A donation to the forum removes ads for you, and supports Ivar in his work running it

Advertisement

See the full Camino Forum Store here with many more camino products.

Camino Francigena Questions

Sunny Fitgirl

Fast Little Canadian
Camino(s) past & future
Camino Frances (May/June 2017)
Camino Norte (May/June 2018)
Hi! I am planning on doing the Tuscany section of the Camino Francigena in May from Lucca to Siena then on to Lisbon to do the Camino de Santiago Portugeuse in June. I have done the Francis and Norte Routes. I was wondering approximately how many pilgrims might I expect to be walking with/meeting each day. Also, what kind of (albergues (not sure what they are called in Italy)) accommodations are there for pilgrims on that route? I read perhaps you sleep on the floor in churches, convents, etc ? I am walking solo and don't always want to be in the middle of nowhere by myself. Also, how difficult is it compared to the above mentioned Caminos? I am very fit but just wondering. I have a very little but very heavy backpack. I found both other Caminos fine. Thanks.
 

Bradypus

Moderator
Staff member
Camino(s) past & future
Too many and too often!
First point: It is the Via Francigena, not the Camino Francigena ;) While you will not find the hundreds of pilgrims that you would see on the Camino Frances every day you are unlikely to be alone for long unless you choose to be. Especially at night in the pilgrim ostellos. Hard to estimate exactly how many but tens rather than hundreds I would expect. Between Lucca and Siena I never had to sleep on a floor - all the ostellos I used had bunk beds, though I did choose to stay in a youth hostel on the edge of Siena. The stretch from Lucca to Siena is beautiful with a lot of gently rolling hills with only a couple of short steep sections like the climb to San Miniato which is over in a few minutes. Nothing like the mountain stages of the Camino Frances (or what I have heard of the Norte). If you want mountains on the VF they are all north of Lucca.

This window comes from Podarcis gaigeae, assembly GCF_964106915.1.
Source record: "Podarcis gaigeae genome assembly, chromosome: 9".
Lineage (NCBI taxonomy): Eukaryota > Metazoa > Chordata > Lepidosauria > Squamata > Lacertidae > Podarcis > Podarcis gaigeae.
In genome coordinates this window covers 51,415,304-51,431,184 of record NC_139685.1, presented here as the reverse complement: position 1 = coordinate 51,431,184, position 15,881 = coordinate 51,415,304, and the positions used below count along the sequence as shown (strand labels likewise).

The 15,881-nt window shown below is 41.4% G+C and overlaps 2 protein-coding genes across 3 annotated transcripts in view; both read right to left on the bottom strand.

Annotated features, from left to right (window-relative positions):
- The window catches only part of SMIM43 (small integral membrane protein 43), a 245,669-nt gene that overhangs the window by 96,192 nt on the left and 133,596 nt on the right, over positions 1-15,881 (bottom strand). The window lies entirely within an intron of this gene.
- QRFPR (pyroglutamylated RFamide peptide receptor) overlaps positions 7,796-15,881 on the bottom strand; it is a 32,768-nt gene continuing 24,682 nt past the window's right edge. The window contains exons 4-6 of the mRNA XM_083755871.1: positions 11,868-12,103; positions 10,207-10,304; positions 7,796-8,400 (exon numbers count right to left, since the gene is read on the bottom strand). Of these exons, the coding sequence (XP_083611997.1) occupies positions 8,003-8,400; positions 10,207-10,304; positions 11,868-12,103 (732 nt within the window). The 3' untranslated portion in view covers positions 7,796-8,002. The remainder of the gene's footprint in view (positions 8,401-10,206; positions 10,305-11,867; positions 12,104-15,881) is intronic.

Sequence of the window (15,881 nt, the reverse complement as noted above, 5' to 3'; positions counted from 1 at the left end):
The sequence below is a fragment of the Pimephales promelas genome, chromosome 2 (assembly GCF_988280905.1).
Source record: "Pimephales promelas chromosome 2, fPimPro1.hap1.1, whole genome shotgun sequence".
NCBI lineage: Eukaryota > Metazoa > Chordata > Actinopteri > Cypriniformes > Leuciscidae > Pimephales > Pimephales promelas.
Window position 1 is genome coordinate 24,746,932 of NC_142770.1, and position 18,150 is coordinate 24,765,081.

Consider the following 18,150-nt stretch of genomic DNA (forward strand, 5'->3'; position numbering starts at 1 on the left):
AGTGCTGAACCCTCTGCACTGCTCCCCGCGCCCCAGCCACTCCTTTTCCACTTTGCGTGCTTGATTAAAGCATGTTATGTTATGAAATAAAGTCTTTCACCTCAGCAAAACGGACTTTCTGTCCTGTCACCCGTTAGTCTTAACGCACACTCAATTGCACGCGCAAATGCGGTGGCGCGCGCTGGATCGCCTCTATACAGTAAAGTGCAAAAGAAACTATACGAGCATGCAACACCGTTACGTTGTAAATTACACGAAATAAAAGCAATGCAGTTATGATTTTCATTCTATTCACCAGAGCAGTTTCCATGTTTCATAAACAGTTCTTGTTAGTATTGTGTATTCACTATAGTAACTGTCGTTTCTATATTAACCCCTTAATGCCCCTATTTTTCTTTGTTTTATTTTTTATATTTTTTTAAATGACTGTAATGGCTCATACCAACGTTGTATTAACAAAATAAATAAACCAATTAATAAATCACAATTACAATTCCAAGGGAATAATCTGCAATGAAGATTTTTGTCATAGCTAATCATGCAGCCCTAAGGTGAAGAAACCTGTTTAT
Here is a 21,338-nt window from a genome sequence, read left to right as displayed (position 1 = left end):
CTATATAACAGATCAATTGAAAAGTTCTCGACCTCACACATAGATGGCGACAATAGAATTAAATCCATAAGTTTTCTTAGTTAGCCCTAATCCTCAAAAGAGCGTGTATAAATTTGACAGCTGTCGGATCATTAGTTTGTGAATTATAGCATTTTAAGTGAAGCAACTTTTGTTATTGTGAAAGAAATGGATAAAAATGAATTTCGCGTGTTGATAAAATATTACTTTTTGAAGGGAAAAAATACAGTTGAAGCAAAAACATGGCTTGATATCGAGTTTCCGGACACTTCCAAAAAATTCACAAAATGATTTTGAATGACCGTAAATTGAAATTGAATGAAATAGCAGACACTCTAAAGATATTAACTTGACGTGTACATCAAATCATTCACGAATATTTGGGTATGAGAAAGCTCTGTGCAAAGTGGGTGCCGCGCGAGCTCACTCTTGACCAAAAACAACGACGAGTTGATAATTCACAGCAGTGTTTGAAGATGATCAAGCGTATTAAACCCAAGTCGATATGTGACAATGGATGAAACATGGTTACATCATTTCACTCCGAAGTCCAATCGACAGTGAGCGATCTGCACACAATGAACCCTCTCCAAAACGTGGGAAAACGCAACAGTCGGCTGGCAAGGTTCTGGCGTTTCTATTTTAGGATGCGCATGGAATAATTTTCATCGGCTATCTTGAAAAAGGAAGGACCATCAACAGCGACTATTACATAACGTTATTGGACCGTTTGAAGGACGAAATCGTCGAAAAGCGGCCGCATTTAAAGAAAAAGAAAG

Harington

Active Member
Camino(s) past & future
Vézelay/Francés 2011, Primitivo 2012, VdlP 2013, Via Domitia 2014, Inglés 2015, Francigena 2016
First point: It is the Via Francigena, not the Camino Francigena ;) While you will not find the hundreds of pilgrims that you would see on the Camino Frances every day you are unlikely to be alone for long unless you choose to be. Especially at night in the pilgrim ostellos. Hard to estimate exactly how many but tens rather than hundreds I would expect. Between Lucca and Siena I never had to sleep on a floor - all the ostellos I used had bunk beds, though I did choose to stay in a youth hostel on the edge of Siena. The stretch from Lucca to Siena is beautiful with a lot of gently rolling hills with only a couple of short steep sections like the climb to San Miniato which is over in a few minutes. Nothing like the mountain stages of the Camino Frances (or what I have heard of the Norte). If you want mountains on the VF they are all north of Lucca.
You can find a list of hostel accommodation here https://www.viefrancigene.org/it/resource/blog/Webmaster/accoglienza-pellegrina-e-turistica/
 

Kirby852

New Member
Camino(s) past & future
Camino Frances in Sept. 2016, Finisterre 2016, Portuguese 2018, Le Puy 2019
Hi! I am planning on doing the Tuscany section of the Camino Francigena in May from Lucca to Siena then on to Lisbon to do the Camino de Santiago Portugeuse in June. I have done the Francis and Norte Routes. I was wondering approximately how many pilgrims might I expect to be walking with/meeting each day. Also, what kind of (albergues (not sure what they are called in Italy)) accommodations are there for pilgrims on that route? I read perhaps you sleep on the floor in churches, convents, etc ? I am walking solo and don't always want to be in the middle of nowhere by myself. Also, how difficult is it compared to the above mentioned Caminos? I am very fit but just wondering. I have a very little but very heavy backpack. I found both other Caminos fine. Thanks.